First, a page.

Wednesday, 16 January 2013

WebMD feeds into my hypochondria...

Post number three, look at me go!  I found only one mistake in my last post, which is a serious improvement from my first post -- again I will continue to try to not assault your eyes with my poor grammar and incorrectly spelled words.  Remember, I am by no means an English teacher.  (and I still lay blame to my sweet little cherub -- he obviously distracted me with his baby ninja telepathy skills)

Here it goes.  I have Baby Schizophrenia.  There, I said it.  Sadly there is no cure.  I am in no means making light of the actual medical condition schizophrenia, because that is no laughing matter.  I am however dismayed that I have recently noticed worrisome symptoms that lead me to believe that I am a "Baby Schizophrenic".  Let me explain...

Thanks to WebMD, I can now easily feed into my hypochondria and diagnose myself by simply looking up my symptoms and modifying it to what I'm experiencing.  Ready, here it goes...Baby Schizophrenia makes it hard to:

1.  Tell the difference between what is real and not real:
Here is my main symptom, I hear my son cry.  Now I know what you're thinking, uh huh... me too.  No no, you don't understand.   It's like me saying, "I see dead people..." because when I go in to check on him, he's not crying -- in fact, he's either perfectly awake and happy or blissfully asleep in a baby coma.  This happens to me mostly while in the shower.  You know, you put the baby down for his nap, you have a solid 20 minutes before he'll wake up -- but two minutes into the shower, barely lathered up, SCREAMING!  Somehow this melt-down has combined with his apparent first word, "MAAAAAHHHH-MEEEEE!"  So you hastily shove your head outside the shower curtain, and strain your ear to towards the door, wait for the next wail to begin...Hmmm, nothing.  Back in the shower you go.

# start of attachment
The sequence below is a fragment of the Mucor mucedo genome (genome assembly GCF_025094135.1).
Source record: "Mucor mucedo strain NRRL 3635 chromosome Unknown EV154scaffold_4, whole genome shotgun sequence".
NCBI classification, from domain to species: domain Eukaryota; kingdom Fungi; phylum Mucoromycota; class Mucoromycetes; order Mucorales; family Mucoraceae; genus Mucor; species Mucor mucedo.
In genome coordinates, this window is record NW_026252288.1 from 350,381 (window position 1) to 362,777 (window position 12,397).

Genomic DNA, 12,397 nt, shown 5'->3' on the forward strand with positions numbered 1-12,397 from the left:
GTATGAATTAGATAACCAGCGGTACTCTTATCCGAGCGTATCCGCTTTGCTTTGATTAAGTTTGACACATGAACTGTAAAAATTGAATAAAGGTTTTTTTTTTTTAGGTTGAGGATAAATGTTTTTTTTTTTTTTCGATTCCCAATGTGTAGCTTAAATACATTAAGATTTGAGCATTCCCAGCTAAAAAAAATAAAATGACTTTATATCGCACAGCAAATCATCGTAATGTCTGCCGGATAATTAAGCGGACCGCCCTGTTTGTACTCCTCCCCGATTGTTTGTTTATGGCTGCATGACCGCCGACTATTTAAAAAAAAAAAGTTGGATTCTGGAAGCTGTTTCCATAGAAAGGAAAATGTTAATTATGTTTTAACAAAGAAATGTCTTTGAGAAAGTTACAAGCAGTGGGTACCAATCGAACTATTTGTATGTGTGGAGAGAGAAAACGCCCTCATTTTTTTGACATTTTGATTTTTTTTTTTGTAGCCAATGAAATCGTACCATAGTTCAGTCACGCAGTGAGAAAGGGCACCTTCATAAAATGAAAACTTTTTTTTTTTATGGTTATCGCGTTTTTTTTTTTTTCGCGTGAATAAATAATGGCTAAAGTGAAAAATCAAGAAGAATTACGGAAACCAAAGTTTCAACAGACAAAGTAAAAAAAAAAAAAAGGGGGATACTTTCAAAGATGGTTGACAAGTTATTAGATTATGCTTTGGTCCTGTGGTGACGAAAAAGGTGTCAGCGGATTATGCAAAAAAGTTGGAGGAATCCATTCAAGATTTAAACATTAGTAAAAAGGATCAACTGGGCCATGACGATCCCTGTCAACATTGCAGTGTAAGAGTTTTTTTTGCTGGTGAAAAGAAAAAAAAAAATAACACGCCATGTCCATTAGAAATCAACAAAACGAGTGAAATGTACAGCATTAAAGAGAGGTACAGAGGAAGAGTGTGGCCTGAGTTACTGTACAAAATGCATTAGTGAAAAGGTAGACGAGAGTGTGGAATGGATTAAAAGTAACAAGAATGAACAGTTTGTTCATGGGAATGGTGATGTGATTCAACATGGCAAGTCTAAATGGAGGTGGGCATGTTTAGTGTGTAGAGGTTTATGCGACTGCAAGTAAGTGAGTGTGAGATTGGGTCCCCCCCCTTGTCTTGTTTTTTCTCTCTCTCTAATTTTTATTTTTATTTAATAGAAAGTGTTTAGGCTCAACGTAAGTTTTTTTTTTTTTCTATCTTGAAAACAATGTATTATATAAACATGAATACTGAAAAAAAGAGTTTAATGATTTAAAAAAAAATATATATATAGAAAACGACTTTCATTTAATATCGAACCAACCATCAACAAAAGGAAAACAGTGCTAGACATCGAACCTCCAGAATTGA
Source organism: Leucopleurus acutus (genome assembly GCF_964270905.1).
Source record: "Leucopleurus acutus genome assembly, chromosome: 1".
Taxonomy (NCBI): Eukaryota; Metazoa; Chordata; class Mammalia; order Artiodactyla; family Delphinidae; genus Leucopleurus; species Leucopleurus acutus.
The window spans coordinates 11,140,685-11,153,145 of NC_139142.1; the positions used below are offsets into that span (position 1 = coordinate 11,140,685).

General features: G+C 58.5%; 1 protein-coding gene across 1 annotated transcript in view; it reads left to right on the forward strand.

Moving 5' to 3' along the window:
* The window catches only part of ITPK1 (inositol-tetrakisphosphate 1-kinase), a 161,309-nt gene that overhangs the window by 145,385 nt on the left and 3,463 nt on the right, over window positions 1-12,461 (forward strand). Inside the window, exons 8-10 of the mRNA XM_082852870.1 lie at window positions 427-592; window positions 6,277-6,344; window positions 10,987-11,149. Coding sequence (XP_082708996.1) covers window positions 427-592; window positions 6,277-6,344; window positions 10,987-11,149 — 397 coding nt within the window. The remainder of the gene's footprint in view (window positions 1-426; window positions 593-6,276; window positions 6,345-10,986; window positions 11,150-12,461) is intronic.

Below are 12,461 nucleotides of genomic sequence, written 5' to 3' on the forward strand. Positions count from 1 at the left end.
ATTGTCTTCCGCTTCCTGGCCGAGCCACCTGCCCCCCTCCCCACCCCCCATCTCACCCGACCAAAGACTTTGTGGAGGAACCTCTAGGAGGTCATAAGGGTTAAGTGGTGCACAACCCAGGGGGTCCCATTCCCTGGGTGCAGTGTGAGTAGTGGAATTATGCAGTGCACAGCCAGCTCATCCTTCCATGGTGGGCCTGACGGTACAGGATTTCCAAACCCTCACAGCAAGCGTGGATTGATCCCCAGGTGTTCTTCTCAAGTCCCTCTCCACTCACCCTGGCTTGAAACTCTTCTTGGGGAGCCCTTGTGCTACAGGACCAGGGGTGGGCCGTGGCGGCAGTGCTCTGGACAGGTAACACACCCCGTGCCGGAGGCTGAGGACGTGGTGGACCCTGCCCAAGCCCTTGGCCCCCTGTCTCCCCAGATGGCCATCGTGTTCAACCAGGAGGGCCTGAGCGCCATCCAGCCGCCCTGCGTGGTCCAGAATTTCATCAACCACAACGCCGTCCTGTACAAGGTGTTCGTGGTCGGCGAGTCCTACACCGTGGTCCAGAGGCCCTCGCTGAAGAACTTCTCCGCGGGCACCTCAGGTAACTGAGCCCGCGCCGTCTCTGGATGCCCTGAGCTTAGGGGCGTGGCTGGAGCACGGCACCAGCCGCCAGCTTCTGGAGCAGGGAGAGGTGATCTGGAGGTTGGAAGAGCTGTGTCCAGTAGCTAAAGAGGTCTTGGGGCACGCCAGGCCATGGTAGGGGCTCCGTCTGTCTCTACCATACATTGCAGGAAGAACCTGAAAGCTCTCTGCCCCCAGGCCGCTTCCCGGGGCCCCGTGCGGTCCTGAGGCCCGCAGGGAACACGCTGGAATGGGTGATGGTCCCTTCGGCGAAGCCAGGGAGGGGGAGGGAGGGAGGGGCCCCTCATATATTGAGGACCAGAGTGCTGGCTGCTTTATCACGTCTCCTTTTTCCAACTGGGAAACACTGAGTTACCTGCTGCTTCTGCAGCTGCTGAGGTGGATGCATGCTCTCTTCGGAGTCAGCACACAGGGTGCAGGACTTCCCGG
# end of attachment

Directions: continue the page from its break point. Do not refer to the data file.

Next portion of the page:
Three minutes later, you've rinsed and repeated, started to condition and... "MUAAAH!  MUAAAH!  MUAAAH!".  Ah ha!  I knew I heard him!  This time you shut off the shower, jump out into the bathroom -- dripping all over the floor, hair sopping wet filled with conditioner, you tip toe quickly to the door (because you obviously get the floor less wet that way), open it up so you can better hear the meltdown and wait for it....NOTHING.

Convinced your babe must have somehow seriously injured themselves into a concussion you now quickly tip-toe (because somehow walking full footed is not an option while you are perfectly nude and rushing to save your child from impending doom), dripping wet, leaving a trail of water and conditioner like Hansel and Gretal, to your poor baby's room to find them just as you left them, perfectly fine and asleep.  

Somehow you feel defeated.  Like your mom-ninja skills led you astray.  Each time it happens, your need to find your child in full melt-down losing his-marbles mode increases, just to validate your sanity.  Then you realize (after many more similar experiences) you may have a problem.  You vow to look up your symptoms on WebMD on his next nap, and you walk your perplexed self back to the shower, to finish what you started.  Flat footed this time, because God knows it doesn't matter now.